My avatar name of 'gleaner' comes directly from the movie Les Glaneurs et la Glaneuse where Agnes Varda filmed the ancient act of gleaning fields in France for food! So I'm another fan of this although admittedly I know nothing of the bush tucker foods of the indigenous peoples that abound here in Australia.

Another fan here of Brussel sprouts!

pilgrimpace said...

Had brussel sprout souffle a few years ago. A once in a life time experience.

The Solitary Walker said...

am - I'm just drooling, and want all of that right now. Immediately.

gleaner - well, that makes 3 Brussels fans on this blog then...

... and possibly 4, though I can't quite tell if Andy's once in a life time experience means he loved sprouts or hated them!

George said...

To bad I am just now receiving the recipe for the onion, garlic, and chile soup. Perhaps my travails would have disappeared after one week instead of three. Congratulations! I'm happy to know that your have recovered, and I trust that you will not have to now recover from the onion-garlic-chili concoction.

As one blackberry fool to another, that is a splendid photo and one that makes me drool. You sound pretty adventurous with your blackberry recipes, which makes me wonder if you have ever made blackberry whiskey, which, subject to check, I seem to have discovered on Pat's "Weaver of Grass" site a few months ago.

Tramp said...

Plenty of apples (please note that I am also referring to fruit here), pears, plums, walnuts here for the picking but the blackberries are ground hugging scrawny things that spread across the forest floor and the fruits are small and pippy.
...Tramp

The Solitary Walker said...

George - just try that chilli soup. Now. It will blast any remaining germs out of your system. You may be left feeling like scorched earth - but it will be worth it. Sometimes suffering is necessary for a greater good!

As for blackberry whisky, I haven't tried it - but I remember the entry on Weaver's blog. My aunt Kitty - who never married, kept pigs and hens, and was an amazing character (must do a post on her one day) - used to make elderflower wine and carrot whisky, though.

Actually, Tramp, the wild blackberries round here are often quite small - but luscious and tasty.

George said...

Just a note to add that my ailing wife, who also has a bad cold and related congestion, has decided to try your version of the TNT soup. In response to her request for the recipe, I have simply given her a copy of your posting. I trust that your medicinal recommendations will meet with the approval of our Food and Drug Administration.

The Solitary Walker said...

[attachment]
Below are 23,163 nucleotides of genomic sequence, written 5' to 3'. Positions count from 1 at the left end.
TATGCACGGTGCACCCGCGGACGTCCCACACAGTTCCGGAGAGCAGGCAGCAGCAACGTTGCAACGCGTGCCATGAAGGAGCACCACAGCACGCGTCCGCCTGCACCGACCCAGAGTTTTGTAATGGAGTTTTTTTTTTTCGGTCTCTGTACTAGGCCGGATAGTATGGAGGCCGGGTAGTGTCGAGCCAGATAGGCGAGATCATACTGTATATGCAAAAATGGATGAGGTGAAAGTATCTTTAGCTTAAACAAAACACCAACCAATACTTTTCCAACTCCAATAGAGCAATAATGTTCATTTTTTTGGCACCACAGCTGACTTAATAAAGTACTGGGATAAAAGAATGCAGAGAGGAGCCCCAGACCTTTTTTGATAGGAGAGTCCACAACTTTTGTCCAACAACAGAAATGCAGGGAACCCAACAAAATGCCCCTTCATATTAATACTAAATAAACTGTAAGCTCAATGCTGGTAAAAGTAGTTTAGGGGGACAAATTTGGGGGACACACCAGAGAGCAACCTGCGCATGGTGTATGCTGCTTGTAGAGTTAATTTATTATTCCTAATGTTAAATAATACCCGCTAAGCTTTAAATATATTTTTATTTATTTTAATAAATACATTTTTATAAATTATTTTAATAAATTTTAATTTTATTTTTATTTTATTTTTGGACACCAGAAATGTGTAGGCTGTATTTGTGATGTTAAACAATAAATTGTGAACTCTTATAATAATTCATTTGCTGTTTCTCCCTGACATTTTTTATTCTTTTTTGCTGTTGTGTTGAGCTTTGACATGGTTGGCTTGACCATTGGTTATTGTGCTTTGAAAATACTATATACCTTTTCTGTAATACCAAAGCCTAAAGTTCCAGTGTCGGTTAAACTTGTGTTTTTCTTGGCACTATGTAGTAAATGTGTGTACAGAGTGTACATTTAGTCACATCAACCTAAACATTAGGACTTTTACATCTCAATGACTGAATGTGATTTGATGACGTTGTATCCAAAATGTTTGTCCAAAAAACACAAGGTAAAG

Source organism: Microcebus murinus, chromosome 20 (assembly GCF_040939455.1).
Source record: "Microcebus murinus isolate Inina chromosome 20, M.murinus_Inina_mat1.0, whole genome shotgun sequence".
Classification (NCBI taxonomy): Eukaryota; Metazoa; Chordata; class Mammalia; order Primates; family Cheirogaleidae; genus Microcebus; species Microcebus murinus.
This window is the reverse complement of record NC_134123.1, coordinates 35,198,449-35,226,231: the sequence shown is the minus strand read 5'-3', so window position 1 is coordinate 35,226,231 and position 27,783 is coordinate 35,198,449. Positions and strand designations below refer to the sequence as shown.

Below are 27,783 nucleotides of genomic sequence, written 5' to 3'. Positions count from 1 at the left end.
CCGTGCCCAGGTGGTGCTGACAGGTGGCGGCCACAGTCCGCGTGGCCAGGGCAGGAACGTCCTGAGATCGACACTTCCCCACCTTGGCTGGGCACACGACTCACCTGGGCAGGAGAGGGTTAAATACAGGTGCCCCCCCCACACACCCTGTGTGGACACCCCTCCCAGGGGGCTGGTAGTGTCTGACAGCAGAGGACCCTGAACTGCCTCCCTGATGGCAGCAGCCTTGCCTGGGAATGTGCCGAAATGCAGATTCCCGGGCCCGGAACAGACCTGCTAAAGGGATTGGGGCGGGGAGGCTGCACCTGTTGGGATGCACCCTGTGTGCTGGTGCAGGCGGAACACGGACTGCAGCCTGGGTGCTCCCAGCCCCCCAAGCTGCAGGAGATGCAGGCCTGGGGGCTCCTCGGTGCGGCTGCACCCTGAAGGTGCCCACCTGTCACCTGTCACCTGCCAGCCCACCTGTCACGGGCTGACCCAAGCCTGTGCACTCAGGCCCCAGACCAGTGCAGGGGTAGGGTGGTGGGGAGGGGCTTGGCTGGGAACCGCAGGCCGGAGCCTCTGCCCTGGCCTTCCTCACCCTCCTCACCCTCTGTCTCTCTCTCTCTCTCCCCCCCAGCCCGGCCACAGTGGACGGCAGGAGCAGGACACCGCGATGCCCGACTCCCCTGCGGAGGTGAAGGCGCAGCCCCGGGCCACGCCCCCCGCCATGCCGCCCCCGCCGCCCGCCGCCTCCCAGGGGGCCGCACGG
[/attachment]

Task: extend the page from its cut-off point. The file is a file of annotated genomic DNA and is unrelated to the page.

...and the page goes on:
Didn't Thomas Hardy once write a book entitled 'Desperate Remedies'?

Your wife is very trusting of a mad, mystical Englishman with a penchant for long, lonesome country walks and Brussel sprouts. Let me know how she gets on.

lakeviewer said...

Blackberries and venison steak, ugh, too good to pass up, except those deer are too cute to become steak. Sorry, just passing by, from another land with blackberry bushes stopping the venison from roaming the land.

Bonnie said...

When cold symptoms hit our home when I was young, my mother would make us a garlic sandwich. Sounds awful, but I grew to love them. A whole grain bread, fresh butter and one or two garlic cloves sliced very thin and placed in a single layer between the two slices of bread. Yum. (Don't use old garlic or terribly strong garlic or you will end up with a case of horrible heartburn!) Raw garlic has antibiotic properties. When cooked you lose much of that effect. I'll have to try sprinkling the garlic with some chili powder. Of course, everyone in the family must have a garlic sandwich if you want to live with each other!

George said...

With only one substitution — miso soup instead of chicken stock — my wife has not only prepared the witches' brew, but consumed the entire pot. She loved it! She also wants me to pass on that she loves Brussel sprouts. I love the way this is working out. She spends six weeks with you and your wife, enjoying the fine cuisine of the Solitary Walker's household, while I walk the South West Coastal Path. As I said before, Robert, you are, indeed, a genius.

The Solitary Walker said...

Mmm... though by a worrying ommission, the efficacy of this extreme remedy has still to be vindicated! Has she recovered?

George! No genius. Gastronome is the 'g' word that comes most readily to mind. I mean, chilli, garlic and onion purgative hotpot, not to mention sprout souffle, are regular and expensive prized items on Heston Blumenthal's menu these days, or so I've heard. Not to mention Marmite sandwiches (with a little chilli and garlic dressing, naturally!)

PS I have a suspicion your wife may like Marmite!

The Solitary Walker said...

Bonnie - home-grown garlic the best - much milder and no breath odour!